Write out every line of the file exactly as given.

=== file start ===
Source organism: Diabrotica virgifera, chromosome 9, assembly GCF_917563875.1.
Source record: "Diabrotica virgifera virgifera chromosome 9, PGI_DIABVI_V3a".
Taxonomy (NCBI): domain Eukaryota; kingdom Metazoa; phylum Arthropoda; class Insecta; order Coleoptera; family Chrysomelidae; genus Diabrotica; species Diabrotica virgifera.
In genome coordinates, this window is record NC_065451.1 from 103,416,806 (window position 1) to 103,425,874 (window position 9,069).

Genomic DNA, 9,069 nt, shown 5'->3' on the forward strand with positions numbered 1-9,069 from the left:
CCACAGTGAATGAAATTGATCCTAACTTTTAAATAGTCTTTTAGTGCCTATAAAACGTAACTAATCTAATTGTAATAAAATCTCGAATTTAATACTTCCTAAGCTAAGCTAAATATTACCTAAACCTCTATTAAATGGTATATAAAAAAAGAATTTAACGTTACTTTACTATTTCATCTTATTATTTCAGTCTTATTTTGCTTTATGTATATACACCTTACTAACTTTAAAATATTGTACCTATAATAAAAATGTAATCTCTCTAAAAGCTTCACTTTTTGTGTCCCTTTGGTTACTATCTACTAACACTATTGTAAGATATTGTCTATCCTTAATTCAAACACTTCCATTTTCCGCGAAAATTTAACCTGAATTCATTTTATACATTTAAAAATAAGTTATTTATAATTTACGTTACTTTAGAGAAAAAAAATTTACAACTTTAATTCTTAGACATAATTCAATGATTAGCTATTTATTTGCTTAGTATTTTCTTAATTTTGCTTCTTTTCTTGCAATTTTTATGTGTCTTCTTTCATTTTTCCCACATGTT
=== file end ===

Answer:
Source organism: Diabrotica virgifera, chromosome 9, assembly GCF_917563875.1.
Source record: "Diabrotica virgifera virgifera chromosome 9, PGI_DIABVI_V3a".
Taxonomy (NCBI): domain Eukaryota; kingdom Metazoa; phylum Arthropoda; class Insecta; order Coleoptera; family Chrysomelidae; genus Diabrotica; species Diabrotica virgifera.
In genome coordinates, this window is record NC_065451.1 from 103,416,806 (window position 1) to 103,425,874 (window position 9,069).

Genomic DNA, 9,069 nt, shown 5'->3' on the forward strand with positions numbered 1-9,069 from the left:
CCACAGTGAATGAAATTGATCCTAACTTTTAAATAGTCTTTTAGTGCCTATAAAACGTAACTAATCTAATTGTAATAAAATCTCGAATTTAATACTTCCTAAGCTAAGCTAAATATTACCTAAACCTCTATTAAATGGTATATAAAAAAAGAATTTAACGTTACTTTACTATTTCATCTTATTATTTCAGTCTTATTTTGCTTTATGTATATACACCTTACTAACTTTAAAATATTGTACCTATAATAAAAATGTAATCTCTCTAAAAGCTTCACTTTTTGTGTCCCTTTGGTTACTATCTACTAACACTATTGTAAGATATTGTCTATCCTTAATTCAAACACTTCCATTTTCCGCGAAAATTTAACCTGAATTCATTTTATACATTTAAAAATAAGTTATTTATAATTTACGTTACTTTAGAGAAAAAAAATTTACAACTTTAATTCTTAGACATAATTCAATGATTAGCTATTTATTTGCTTAGTATTTTCTTAATTTTGCTTCTTTTCTTGCAATTTTTATGTGTCTTCTTTCATTTTTCCCACATGTT